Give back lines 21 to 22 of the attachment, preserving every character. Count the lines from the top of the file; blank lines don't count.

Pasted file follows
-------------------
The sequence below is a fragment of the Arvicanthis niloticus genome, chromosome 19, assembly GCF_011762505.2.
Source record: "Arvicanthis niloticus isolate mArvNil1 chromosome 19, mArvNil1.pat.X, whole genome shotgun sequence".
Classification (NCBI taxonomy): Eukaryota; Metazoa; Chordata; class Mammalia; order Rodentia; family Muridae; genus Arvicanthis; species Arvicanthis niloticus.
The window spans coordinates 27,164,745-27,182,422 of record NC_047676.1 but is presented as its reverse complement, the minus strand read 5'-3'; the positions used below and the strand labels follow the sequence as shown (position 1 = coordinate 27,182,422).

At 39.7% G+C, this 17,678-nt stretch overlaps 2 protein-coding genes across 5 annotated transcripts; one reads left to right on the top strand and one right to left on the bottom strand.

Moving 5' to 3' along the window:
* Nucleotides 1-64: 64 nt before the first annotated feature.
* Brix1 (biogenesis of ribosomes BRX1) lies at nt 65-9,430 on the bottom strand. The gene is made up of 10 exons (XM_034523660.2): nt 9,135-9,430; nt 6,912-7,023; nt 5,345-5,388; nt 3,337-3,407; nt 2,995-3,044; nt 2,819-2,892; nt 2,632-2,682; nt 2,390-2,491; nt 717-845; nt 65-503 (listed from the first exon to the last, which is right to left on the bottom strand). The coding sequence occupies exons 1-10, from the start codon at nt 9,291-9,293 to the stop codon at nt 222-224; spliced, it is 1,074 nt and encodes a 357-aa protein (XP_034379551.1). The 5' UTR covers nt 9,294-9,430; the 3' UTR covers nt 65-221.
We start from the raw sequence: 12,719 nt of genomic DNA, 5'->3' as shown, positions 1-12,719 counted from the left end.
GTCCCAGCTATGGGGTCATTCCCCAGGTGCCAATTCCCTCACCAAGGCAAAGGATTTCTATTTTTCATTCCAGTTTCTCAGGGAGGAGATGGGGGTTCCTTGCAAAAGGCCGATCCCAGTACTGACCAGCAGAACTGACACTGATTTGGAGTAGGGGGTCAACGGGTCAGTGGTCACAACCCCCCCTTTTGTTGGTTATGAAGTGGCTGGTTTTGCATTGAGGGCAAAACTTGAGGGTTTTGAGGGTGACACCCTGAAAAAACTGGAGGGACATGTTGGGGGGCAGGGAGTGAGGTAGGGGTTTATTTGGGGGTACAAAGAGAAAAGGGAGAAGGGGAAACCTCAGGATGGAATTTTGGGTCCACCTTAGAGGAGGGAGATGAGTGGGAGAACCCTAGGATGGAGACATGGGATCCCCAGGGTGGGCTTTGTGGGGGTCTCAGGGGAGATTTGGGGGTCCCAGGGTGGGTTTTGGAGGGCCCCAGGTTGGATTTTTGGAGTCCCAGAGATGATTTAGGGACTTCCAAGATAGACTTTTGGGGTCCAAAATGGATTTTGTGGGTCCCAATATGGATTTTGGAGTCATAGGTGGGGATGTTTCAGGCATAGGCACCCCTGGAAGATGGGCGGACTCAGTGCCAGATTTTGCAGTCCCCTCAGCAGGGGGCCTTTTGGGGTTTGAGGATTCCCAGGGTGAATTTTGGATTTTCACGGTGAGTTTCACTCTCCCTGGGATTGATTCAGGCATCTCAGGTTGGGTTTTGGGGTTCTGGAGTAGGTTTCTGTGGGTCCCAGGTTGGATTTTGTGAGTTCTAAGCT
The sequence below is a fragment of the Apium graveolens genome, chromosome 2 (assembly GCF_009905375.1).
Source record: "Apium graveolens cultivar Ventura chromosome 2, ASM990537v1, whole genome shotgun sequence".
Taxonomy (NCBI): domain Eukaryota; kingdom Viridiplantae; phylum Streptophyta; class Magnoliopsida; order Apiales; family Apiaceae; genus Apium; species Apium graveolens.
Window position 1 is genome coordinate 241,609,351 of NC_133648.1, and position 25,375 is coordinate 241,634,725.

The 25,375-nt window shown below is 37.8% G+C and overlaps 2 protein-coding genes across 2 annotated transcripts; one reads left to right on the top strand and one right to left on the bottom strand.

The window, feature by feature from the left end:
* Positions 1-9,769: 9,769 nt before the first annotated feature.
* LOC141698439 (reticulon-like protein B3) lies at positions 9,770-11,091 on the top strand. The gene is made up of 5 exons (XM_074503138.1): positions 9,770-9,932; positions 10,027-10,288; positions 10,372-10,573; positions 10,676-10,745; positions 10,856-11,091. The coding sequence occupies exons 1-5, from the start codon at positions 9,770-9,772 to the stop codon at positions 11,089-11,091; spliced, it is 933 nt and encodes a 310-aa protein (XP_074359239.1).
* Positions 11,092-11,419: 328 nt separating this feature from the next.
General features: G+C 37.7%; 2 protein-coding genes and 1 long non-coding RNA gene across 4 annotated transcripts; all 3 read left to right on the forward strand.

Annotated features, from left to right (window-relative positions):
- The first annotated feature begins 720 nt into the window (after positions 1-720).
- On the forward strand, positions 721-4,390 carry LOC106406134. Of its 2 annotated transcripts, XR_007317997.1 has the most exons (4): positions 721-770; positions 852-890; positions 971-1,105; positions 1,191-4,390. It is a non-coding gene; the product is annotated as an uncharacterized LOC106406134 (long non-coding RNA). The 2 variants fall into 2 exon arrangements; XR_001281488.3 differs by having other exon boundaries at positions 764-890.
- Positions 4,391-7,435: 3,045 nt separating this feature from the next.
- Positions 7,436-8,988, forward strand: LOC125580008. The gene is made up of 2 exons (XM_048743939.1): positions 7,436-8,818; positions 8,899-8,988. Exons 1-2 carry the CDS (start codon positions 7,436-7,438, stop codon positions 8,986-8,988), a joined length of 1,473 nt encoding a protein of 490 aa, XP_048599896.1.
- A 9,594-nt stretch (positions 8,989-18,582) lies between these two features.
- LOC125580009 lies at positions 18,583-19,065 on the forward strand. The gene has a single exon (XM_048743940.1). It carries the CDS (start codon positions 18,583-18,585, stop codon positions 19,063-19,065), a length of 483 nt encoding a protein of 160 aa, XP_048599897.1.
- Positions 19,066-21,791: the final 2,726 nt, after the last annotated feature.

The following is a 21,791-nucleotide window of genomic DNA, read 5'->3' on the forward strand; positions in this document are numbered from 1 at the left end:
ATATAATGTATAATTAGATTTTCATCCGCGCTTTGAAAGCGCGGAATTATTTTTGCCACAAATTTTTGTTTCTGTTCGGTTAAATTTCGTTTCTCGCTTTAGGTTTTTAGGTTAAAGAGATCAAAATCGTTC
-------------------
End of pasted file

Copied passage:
Annotated features, from left to right (window-relative positions):
- The first annotated feature begins 720 nt into the window (after positions 1-720).